In 1897, Carl M. Hanson and his sons Axel, Charles, and Frank, along with Louis Olson and Alexander Turnbull (who was Scottish), purchase a burned-out mill in Enumclaw, located in the foothills of the Cascade Range some 50 miles southeast of Seattle. They found the White River Lumber and Shingle Company.
The company specialized in finished lumber -- Douglas-fir, western hemlock, and red cedar -- that would be showcased in many of Enumclaw's finely crafted homes. The railroad transported the lumber to every state, but mostly to the Midwest where the name "White River" meant high quality.
The Hansons were Swedish immigrants who had worked their way across the country as laborers. They pooled their earnings in order to establish their own business. Within a decade the White River Mill employed 500 people.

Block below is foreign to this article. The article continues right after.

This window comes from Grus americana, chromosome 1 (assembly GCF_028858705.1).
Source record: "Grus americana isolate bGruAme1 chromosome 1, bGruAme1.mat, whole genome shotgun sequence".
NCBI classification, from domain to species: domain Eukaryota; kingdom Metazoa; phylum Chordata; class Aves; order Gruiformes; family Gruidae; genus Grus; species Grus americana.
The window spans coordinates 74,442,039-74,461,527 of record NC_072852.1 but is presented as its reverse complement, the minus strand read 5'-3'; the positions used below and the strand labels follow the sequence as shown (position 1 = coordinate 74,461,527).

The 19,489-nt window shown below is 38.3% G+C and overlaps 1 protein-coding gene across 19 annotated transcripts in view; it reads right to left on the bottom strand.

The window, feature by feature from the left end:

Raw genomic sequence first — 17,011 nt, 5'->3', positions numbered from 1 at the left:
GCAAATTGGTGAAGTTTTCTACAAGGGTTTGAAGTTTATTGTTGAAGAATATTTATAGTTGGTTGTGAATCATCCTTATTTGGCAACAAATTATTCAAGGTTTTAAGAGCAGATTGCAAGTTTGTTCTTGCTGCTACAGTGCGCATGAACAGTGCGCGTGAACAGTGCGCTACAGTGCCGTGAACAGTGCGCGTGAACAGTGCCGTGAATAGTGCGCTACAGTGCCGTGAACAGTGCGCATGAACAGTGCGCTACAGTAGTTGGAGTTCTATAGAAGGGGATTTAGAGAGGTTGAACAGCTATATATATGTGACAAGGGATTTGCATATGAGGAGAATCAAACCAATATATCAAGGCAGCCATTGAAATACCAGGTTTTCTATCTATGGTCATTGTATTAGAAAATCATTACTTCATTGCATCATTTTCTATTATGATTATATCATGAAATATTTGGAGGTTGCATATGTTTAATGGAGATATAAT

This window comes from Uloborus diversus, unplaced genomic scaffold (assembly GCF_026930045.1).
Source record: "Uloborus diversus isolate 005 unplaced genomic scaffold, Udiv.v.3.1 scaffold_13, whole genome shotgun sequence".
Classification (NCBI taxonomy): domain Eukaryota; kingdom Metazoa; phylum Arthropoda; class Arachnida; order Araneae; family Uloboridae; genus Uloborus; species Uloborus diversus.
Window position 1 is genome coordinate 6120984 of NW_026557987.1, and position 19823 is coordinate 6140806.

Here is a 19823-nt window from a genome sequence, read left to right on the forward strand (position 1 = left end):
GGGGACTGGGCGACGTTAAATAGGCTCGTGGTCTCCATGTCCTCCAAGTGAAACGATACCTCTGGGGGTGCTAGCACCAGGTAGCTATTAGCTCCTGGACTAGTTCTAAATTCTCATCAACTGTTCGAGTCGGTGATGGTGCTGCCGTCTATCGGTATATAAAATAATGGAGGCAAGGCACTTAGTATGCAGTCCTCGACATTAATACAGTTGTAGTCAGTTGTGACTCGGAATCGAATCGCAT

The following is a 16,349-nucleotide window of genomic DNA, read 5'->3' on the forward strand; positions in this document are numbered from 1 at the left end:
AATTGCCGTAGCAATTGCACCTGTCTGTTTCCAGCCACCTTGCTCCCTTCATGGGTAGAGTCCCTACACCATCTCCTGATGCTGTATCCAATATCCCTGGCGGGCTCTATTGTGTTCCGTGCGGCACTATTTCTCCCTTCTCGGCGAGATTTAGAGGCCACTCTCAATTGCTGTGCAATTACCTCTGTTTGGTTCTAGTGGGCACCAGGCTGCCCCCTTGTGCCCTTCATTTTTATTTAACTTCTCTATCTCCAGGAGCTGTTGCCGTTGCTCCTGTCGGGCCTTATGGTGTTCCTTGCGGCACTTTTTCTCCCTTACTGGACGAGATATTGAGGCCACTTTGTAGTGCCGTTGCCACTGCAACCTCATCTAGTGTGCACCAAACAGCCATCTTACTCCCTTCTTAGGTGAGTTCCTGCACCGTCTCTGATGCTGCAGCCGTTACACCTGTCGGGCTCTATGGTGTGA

Their operation in Enumclaw prospered, and became the largest employer on the plateau. The Hansons and Olson prevented Enumclaw from becoming a "company town" like many so-called "mill towns." Rather than forcing workers to be indebted to a company store, they encouraged them to buy their own homes. They participated actively in community organizations and supported local businesses and civic improvements.
Eventually, the White River Lumber Company merged with the Weyerhaeuser Company, the largest employer in the region.